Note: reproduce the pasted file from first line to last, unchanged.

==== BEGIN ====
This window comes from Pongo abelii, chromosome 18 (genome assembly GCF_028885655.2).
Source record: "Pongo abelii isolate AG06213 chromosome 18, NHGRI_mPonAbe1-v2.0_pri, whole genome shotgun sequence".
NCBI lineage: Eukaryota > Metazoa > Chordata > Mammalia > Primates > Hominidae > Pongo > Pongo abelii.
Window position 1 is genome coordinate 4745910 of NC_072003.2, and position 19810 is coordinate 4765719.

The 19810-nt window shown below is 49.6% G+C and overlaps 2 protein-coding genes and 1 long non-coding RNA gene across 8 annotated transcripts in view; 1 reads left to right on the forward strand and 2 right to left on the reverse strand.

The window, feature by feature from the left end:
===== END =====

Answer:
This window comes from Pongo abelii, chromosome 18 (genome assembly GCF_028885655.2).
Source record: "Pongo abelii isolate AG06213 chromosome 18, NHGRI_mPonAbe1-v2.0_pri, whole genome shotgun sequence".
NCBI lineage: Eukaryota > Metazoa > Chordata > Mammalia > Primates > Hominidae > Pongo > Pongo abelii.
Window position 1 is genome coordinate 4745910 of NC_072003.2, and position 19810 is coordinate 4765719.

The 19810-nt window shown below is 49.6% G+C and overlaps 2 protein-coding genes and 1 long non-coding RNA gene across 8 annotated transcripts in view; 1 reads left to right on the forward strand and 2 right to left on the reverse strand.

The window, feature by feature from the left end: